Rocket attacks can hit anywhere in the country, and may be fired from Lebanon, Gaza, or even Yemen. Able-bodied citizens may be entering a ground war with house-to-house combat and above-ground snipers, and abductions and gunmen from below. Or one may sit in a tank that is blown up by an anti-tank missile. The events of October 7th have shattered the myth that the average Israeli citizen can blithely trust his government and army to protect him and his family.

Even in more peaceful countries, however, death is always an imminent possibility. When calamity strikes a nation, God uses this to press home the urgency of the matter. 

So knowing this, what must you do before you die - which may even be today or tomorrow, or before you even finish reading this article?

1. You must acknowledge that you have broken God’s law, your heart is deceitfully wicked (Jeremiah 17:9), your thoughts continually evil (Genesis 6:3), that you are altogether sinful and corrupt and do not do any spiritual good (Psalm 14:3). This is a consequence of Adam’s fall - and the children of Israel are no exception from this. As Daniel prayed on behalf of the Jewish people, “we have sinned, we have done wickedly.” (Daniel 9:15). If your sinful heart fights against this truth, your conscience – God’s deputy within you, who keeps a record of your sins and reminds you of your guilt – will tell you that this is true.

2. You must realize that there is nothing you can do to earn righteousness before the Lord. “But we are all as an unclean thing, and all our righteousnesses are as filthy rags; and we all do fade as a leaf; and our iniquities, like the wind, have taken us away.” (Isaiah 64:6). Know that no man – including you – may be justified before the Lord while you remain in your sin (Psalm 143:2).

3. If you know your sin and inability, you must put your faith in the Messiah of Israel. This is Jesus Christ, whom the nation of Israel despised and abhorred (Isaiah 53) – and we are their children. He was promised through the tribe of Judah (Genesis 49:6), to be born in Bethlehem (Micah 5:2) of a virgin (Isaiah 7:14), and to come and die before the 490 years following the decree to rebuild the temple were complete, which is therefore around the year 33 AD (Daniel 9:27). He was promised to be rejected by the Jews (Isaiah 53) and the Jewish leadership (Psalm 118:22) – all of which came to pass. This Jesus is the divine Messiah who never sinned, and is the great prophet of Israel spoken of by Moses (Deuteronomy 18:15-20). He is the priest according to the order of Melchizedek (Psalm 110:4). He is the king of Israel and the nations (Psalm 72, Psalm 2, Matthew 27:11). He was crucified for our sins, and rose again on the third day (1 Corinthians 15:4, Mark 16:9, Romans 1:4).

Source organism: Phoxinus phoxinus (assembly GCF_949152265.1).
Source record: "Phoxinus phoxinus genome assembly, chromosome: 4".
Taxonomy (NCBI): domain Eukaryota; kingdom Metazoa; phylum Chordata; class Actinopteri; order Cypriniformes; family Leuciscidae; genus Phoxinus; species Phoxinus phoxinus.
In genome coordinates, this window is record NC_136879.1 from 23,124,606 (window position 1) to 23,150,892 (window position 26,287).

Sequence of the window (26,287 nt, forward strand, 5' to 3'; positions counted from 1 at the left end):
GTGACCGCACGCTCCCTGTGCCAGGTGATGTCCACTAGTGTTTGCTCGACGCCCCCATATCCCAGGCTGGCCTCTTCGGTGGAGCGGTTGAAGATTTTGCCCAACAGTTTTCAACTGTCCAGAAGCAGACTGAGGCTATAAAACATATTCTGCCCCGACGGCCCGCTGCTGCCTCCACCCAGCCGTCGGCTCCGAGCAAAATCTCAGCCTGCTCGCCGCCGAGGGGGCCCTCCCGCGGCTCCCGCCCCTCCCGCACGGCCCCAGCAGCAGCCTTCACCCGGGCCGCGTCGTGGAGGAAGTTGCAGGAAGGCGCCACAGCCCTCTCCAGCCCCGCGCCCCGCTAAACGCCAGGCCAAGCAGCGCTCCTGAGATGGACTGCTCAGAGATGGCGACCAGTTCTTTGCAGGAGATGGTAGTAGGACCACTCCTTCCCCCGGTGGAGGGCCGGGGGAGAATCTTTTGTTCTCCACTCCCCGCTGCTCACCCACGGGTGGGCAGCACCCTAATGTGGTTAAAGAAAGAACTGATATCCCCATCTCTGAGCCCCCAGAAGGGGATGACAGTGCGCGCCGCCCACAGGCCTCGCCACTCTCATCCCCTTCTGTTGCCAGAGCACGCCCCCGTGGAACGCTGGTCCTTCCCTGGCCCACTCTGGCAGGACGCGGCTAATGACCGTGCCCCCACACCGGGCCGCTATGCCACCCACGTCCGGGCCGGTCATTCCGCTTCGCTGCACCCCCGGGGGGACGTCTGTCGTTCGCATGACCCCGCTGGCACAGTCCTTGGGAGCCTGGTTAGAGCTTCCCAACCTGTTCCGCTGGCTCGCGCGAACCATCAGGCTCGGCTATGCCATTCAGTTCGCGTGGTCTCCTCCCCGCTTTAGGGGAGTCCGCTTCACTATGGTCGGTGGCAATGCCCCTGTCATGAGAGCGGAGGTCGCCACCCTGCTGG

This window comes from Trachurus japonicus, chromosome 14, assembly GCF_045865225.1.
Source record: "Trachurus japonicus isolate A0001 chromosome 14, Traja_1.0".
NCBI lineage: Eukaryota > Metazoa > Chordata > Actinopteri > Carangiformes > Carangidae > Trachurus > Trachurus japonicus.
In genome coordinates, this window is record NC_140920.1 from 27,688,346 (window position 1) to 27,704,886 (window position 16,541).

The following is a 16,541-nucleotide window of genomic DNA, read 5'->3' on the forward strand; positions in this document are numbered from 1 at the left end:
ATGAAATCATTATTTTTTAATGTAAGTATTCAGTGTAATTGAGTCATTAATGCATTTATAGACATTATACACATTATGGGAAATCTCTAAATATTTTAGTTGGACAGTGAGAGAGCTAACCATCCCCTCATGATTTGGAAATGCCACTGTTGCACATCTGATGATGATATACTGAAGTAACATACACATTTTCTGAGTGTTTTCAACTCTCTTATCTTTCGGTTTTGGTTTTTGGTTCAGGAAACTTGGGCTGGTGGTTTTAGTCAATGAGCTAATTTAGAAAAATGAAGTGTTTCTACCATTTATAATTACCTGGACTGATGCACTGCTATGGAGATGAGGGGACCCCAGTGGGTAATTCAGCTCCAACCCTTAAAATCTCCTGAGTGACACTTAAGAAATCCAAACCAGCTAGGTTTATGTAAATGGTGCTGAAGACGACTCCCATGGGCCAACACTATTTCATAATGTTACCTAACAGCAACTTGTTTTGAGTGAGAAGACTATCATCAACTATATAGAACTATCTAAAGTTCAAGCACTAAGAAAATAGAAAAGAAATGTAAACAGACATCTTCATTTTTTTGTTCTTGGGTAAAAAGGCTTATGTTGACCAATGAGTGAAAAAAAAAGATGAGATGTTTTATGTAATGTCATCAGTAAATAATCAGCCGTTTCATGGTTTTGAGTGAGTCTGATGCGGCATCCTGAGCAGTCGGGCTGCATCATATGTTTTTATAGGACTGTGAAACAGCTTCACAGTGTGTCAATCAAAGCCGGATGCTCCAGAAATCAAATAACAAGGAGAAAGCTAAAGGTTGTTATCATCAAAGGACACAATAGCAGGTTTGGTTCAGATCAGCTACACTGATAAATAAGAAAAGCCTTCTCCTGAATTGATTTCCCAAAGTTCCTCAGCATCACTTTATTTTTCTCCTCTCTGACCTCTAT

4. In coming to faith, you must repent of your sin, realizing that God requires holiness, and that you must live by the faith of Jesus Christ the Son of God (Galatians 2:20), for the righteous will live by faith (Habakkuk 2:4).  This means walking in obedience to God’s moral law as he revealed in the covenant of the ten commandments on Sinai (Deuteronomy 4:13), while realizing that the ceremonial law is no longer in effect (Ephesians 2:15, Colossians 2:14, Daniel 9:24-27, Hebrews 8:13), as it was in place until Christ established the better covenant (Hebrews 8, 10).

Do not wait until tomorrow to put off what your conscience knows must happen today for you to be saved. You must repent of your sins this day. You may not have tomorrow! Then you will have peace in the Lord, knowing that when you do die, you will be with the Messiah forever. As the Lord has said to our people, “Today if ye will hear his voice, harden not your hearts, as in the provocation.” (Hebrews 3:15, Psalm 95:8).

You must trust in the Messiah by faith and so be justified, laying aside your own attempts to do this by your own endeavors, which will never justify you before the Holy One of Israel.

With our minds on death, we must repent and believe the gospel of Jesus Christ before we die.